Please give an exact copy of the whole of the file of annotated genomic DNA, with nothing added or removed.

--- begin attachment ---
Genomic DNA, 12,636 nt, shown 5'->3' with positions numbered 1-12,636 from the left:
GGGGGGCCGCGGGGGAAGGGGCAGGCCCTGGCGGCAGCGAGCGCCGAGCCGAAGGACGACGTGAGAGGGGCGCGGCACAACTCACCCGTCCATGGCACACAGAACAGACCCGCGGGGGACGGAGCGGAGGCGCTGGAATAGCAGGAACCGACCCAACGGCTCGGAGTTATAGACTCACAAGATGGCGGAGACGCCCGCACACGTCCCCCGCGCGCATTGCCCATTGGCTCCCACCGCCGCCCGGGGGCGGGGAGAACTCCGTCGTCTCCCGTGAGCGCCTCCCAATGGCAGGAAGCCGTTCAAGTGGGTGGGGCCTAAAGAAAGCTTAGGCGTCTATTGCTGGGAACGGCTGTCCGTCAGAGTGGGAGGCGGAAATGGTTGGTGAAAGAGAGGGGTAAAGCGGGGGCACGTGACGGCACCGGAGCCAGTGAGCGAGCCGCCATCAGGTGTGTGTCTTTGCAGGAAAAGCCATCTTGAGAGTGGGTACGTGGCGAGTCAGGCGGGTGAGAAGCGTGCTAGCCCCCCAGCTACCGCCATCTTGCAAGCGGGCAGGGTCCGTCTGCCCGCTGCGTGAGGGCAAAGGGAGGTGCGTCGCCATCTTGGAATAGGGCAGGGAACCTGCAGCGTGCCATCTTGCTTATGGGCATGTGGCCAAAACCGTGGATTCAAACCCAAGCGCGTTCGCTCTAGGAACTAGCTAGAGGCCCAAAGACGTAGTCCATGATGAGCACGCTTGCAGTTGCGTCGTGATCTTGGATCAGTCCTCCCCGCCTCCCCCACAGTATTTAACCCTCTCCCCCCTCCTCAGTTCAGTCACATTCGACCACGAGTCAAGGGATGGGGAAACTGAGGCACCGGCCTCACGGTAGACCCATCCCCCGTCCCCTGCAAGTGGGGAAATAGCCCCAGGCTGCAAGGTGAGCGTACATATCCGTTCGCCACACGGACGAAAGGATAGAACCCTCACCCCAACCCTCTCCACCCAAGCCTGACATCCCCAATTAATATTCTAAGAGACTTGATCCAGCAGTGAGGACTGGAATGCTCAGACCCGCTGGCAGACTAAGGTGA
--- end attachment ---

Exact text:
Genomic DNA, 12,636 nt, shown 5'->3' with positions numbered 1-12,636 from the left:
GGGGGGCCGCGGGGGAAGGGGCAGGCCCTGGCGGCAGCGAGCGCCGAGCCGAAGGACGACGTGAGAGGGGCGCGGCACAACTCACCCGTCCATGGCACACAGAACAGACCCGCGGGGGACGGAGCGGAGGCGCTGGAATAGCAGGAACCGACCCAACGGCTCGGAGTTATAGACTCACAAGATGGCGGAGACGCCCGCACACGTCCCCCGCGCGCATTGCCCATTGGCTCCCACCGCCGCCCGGGGGCGGGGAGAACTCCGTCGTCTCCCGTGAGCGCCTCCCAATGGCAGGAAGCCGTTCAAGTGGGTGGGGCCTAAAGAAAGCTTAGGCGTCTATTGCTGGGAACGGCTGTCCGTCAGAGTGGGAGGCGGAAATGGTTGGTGAAAGAGAGGGGTAAAGCGGGGGCACGTGACGGCACCGGAGCCAGTGAGCGAGCCGCCATCAGGTGTGTGTCTTTGCAGGAAAAGCCATCTTGAGAGTGGGTACGTGGCGAGTCAGGCGGGTGAGAAGCGTGCTAGCCCCCCAGCTACCGCCATCTTGCAAGCGGGCAGGGTCCGTCTGCCCGCTGCGTGAGGGCAAAGGGAGGTGCGTCGCCATCTTGGAATAGGGCAGGGAACCTGCAGCGTGCCATCTTGCTTATGGGCATGTGGCCAAAACCGTGGATTCAAACCCAAGCGCGTTCGCTCTAGGAACTAGCTAGAGGCCCAAAGACGTAGTCCATGATGAGCACGCTTGCAGTTGCGTCGTGATCTTGGATCAGTCCTCCCCGCCTCCCCCACAGTATTTAACCCTCTCCCCCCTCCTCAGTTCAGTCACATTCGACCACGAGTCAAGGGATGGGGAAACTGAGGCACCGGCCTCACGGTAGACCCATCCCCCGTCCCCTGCAAGTGGGGAAATAGCCCCAGGCTGCAAGGTGAGCGTACATATCCGTTCGCCACACGGACGAAAGGATAGAACCCTCACCCCAACCCTCTCCACCCAAGCCTGACATCCCCAATTAATATTCTAAGAGACTTGATCCAGCAGTGAGGACTGGAATGCTCAGACCCGCTGGCAGACTAAGGTGA